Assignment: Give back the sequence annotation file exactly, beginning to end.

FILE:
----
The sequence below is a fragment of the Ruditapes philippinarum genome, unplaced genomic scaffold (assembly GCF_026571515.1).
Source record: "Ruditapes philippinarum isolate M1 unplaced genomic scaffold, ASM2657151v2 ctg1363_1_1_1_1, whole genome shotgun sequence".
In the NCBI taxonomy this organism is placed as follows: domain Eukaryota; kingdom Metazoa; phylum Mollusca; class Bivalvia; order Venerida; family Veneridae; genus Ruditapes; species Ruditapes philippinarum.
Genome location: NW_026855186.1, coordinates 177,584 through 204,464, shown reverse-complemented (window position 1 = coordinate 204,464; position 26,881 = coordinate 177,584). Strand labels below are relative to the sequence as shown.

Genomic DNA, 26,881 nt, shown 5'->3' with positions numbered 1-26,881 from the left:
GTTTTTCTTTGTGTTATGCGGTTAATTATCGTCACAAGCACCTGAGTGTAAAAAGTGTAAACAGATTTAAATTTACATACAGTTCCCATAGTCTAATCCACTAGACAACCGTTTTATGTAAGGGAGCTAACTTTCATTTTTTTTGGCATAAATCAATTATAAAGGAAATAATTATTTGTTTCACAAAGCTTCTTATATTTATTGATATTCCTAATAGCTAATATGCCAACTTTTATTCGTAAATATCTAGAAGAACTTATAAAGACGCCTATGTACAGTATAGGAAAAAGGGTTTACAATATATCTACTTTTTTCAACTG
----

The sequence below is a fragment of the Ruditapes philippinarum genome, unplaced genomic scaffold (assembly GCF_026571515.1).
Source record: "Ruditapes philippinarum isolate M1 unplaced genomic scaffold, ASM2657151v2 ctg1363_1_1_1_1, whole genome shotgun sequence".
In the NCBI taxonomy this organism is placed as follows: domain Eukaryota; kingdom Metazoa; phylum Mollusca; class Bivalvia; order Venerida; family Veneridae; genus Ruditapes; species Ruditapes philippinarum.
Genome location: NW_026855186.1, coordinates 177,584 through 204,464, shown reverse-complemented (window position 1 = coordinate 204,464; position 26,881 = coordinate 177,584). Strand labels below are relative to the sequence as shown.

Genomic DNA, 26,881 nt, shown 5'->3' with positions numbered 1-26,881 from the left:
GTTTTTCTTTGTGTTATGCGGTTAATTATCGTCACAAGCACCTGAGTGTAAAAAGTGTAAACAGATTTAAATTTACATACAGTTCCCATAGTCTAATCCACTAGACAACCGTTTTATGTAAGGGAGCTAACTTTCATTTTTTTTGGCATAAATCAATTATAAAGGAAATAATTATTTGTTTCACAAAGCTTCTTATATTTATTGATATTCCTAATAGCTAATATGCCAACTTTTATTCGTAAATATCTAGAAGAACTTATAAAGACGCCTATGTACAGTATAGGAAAAAGGGTTTACAATATATCTACTTTTTTCAACTG